Ellise Shafer, who stayed in the underground floor of Norris with a group of students, had just given her final presentation for a journalism class about gun violence in Evanston. In February, Shafer had trekked to Springfield with a group of Evanston parents to rally for gun control, conducted interviews and said she had felt “so close to the subject for the past few weeks.”
As the Medill freshman texted her mother, she could not help but think about the screenshots of text messages between parents and students at Marjory Stoneman Douglas High School she had seen weeks ago.
“I remember reading those and just being so emotionally taken with them and just thinking like I can’t even imagine having to send that text to my mom,” she said. “And today I did that. … You never think you’re going to have to say those things to those people.”
While Shafer’s second journalism class of the day was cancelled in the wake of the event, several graduate students in another class reported that their professor continued to hold a final exam once the lockdown was lifted, before it had been determined the report was a hoax.
Five students in the class, who all requested to remain anonymous, said though they were given the option of taking the exam the next day, many had to take it Wednesday due to travel plans.
Students were visibly upset and crying during the test, the students said, but their professor continued with the exam. Friends and family were trying to contact them during the exam, they said, and they were still receiving updates from NU but couldn’t check their phones.
Students said they emailed Medill School of Journalism, Media, Integrated Marketing Communications administrators about the situation.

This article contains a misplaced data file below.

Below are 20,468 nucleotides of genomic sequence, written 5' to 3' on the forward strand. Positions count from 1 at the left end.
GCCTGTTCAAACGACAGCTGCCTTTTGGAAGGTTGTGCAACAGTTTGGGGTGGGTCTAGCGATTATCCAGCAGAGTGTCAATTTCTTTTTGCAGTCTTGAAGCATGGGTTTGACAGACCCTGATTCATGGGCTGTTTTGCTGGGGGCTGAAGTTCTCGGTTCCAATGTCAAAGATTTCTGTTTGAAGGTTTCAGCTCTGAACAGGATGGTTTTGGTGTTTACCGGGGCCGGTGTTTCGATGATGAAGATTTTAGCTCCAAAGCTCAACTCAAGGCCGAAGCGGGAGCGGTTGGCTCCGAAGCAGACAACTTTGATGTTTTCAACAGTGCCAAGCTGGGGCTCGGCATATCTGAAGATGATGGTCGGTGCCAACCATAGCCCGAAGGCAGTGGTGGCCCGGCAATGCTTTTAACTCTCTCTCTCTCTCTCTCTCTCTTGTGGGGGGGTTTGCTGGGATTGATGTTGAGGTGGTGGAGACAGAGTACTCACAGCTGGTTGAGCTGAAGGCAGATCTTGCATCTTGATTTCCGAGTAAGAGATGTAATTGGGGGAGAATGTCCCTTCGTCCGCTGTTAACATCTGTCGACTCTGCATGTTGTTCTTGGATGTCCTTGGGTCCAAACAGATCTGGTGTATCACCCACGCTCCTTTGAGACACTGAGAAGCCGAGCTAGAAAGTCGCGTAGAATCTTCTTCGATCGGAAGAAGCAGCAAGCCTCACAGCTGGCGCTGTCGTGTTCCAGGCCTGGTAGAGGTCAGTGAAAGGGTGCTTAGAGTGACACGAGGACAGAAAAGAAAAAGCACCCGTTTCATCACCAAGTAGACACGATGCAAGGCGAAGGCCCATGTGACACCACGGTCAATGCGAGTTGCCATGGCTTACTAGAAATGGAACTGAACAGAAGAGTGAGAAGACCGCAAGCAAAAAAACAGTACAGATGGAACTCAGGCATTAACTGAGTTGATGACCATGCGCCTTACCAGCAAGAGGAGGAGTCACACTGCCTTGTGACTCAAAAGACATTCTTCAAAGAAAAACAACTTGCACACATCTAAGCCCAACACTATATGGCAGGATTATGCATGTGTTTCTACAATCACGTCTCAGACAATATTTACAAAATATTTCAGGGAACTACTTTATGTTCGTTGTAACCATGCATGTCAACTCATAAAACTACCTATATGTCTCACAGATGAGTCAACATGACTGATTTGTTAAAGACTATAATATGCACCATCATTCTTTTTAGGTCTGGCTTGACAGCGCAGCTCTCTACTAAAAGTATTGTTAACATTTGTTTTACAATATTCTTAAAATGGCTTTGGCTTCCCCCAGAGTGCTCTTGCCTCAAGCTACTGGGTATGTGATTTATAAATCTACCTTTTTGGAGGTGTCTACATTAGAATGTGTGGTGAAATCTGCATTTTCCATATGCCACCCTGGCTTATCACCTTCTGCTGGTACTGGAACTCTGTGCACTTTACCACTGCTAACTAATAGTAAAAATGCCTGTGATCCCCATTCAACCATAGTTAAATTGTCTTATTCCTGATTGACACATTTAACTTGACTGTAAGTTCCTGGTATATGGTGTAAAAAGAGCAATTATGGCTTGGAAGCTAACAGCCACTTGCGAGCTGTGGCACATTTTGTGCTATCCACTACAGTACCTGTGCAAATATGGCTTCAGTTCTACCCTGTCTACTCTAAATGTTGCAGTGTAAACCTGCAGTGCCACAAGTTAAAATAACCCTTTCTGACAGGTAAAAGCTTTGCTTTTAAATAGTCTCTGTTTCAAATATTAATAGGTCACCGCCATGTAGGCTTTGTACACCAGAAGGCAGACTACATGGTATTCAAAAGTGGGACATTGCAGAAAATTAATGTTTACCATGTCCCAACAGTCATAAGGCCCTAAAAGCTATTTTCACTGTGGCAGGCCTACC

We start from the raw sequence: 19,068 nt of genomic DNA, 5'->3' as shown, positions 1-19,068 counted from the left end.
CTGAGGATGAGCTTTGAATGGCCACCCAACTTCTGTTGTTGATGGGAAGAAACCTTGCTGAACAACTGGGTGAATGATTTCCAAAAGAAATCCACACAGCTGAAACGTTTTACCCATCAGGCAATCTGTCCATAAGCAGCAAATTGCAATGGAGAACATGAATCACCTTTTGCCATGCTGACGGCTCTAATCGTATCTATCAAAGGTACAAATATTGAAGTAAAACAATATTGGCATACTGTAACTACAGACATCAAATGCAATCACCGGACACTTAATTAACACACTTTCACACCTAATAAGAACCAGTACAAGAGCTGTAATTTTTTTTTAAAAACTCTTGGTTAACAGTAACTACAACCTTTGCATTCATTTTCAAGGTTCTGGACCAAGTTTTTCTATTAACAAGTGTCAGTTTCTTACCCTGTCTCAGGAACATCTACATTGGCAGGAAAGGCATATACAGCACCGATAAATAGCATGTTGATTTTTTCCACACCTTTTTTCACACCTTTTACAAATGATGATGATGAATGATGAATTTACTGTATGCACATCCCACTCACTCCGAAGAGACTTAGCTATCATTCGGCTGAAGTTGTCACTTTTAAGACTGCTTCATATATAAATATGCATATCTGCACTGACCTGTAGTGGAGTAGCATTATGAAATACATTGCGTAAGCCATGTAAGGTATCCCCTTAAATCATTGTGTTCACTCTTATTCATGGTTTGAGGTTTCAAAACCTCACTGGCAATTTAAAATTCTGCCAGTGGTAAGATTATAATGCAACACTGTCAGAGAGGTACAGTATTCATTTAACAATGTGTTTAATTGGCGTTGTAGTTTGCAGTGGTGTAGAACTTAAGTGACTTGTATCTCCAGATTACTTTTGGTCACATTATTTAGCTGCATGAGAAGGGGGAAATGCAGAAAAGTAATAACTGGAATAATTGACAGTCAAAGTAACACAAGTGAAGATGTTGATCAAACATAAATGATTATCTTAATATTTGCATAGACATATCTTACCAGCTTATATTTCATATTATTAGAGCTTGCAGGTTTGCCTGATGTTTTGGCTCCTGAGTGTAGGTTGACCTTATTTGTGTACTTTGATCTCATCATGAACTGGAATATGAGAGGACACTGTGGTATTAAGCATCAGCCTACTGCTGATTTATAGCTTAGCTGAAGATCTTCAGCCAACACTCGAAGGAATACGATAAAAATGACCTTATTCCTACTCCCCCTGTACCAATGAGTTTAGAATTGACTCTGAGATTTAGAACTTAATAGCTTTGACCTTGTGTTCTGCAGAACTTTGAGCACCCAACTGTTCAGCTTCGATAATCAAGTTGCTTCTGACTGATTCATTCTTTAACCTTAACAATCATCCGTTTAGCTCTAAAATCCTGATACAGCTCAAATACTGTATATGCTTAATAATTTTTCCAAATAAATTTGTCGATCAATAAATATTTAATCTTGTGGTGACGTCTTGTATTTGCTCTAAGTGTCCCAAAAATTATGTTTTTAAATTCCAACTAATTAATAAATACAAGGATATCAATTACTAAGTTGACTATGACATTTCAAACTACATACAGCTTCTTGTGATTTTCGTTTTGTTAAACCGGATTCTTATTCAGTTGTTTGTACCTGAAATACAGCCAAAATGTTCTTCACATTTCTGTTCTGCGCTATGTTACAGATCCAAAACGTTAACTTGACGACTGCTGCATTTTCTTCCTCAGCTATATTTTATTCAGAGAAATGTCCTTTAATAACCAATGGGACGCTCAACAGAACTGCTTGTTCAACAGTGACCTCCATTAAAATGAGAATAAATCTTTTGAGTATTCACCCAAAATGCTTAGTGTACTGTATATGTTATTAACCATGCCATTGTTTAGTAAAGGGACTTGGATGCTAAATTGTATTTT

Lindsey Hardenbergh, a graduate student, lives in Engelhart Hall and went to pray when she received the first emergency text. She said when she realized the reported incident was in her building, it made the situation “a little bit scarier.”
Hardenbergh said she kept her door locked, but did not barricade it because it would have taken a lot of effort and been noisy. With police surrounding the building, she said she also didn’t feel in “immediate danger” to take such measures.
Dean of Students Todd Adams — who said he was “tremendously grateful” the NU community was safe in an email sent to students about 5:30 p.m. — told The Daily that events like these can cause fear, and that people can feel hopeless when they don’t know what to do. However, he said this incident also inspired the community to come together and be there for each other.
“As difficult of an afternoon as we had, I was really privileged to be part of the community this morning when hundreds of people gathered at Deering to honor and remember those lives that had been lost to gun violence,” Adams said. “While we had a very scary and challenging incident this afternoon, I think we also saw some of what was best about Northwestern today.”
After the lockdown, Northwestern Stands with Marjory Stoneman Douglas — the group of students who had organized the march and walkout — posted on Facebook that the vigil originally planned for tonight would be postponed. Danny Cooper, a former Daily columnist who was one of the student organizers, said though it’s “a shame” that the vigil was pushed back, the scare made him more determined to be an activist for gun reform.
“We’re so thankful and happy and lucky that this was not a real incident, but there’s no denying that the terror that I felt and that this entire campus felt was really very real,” the Medill junior said. “And that’s a terror that doesn’t have any place anywhere.”
For Casler, who has been working with Cooper and the group in organizing against gun violence, the morning’s walkout continued to ring in his mind throughout the lockdown.
“During my speech this morning … I said, ‘We are not next, (Evanston Township High School) is not next, Evanston’s not next, Northwestern’s not next,’” Casler said. “That’s what rattled me more than anything. I just stood up in front of hundreds of people saying ‘This is not going to happen.’”
Allie Goulding, Alan Perez, Jane Recker, Ryan Wangman, Colin Boyle and Alexis White contributed reporting.
This story was updated at 12:30 with additional information from University spokesman Al Cubbage.
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Email: [email protected]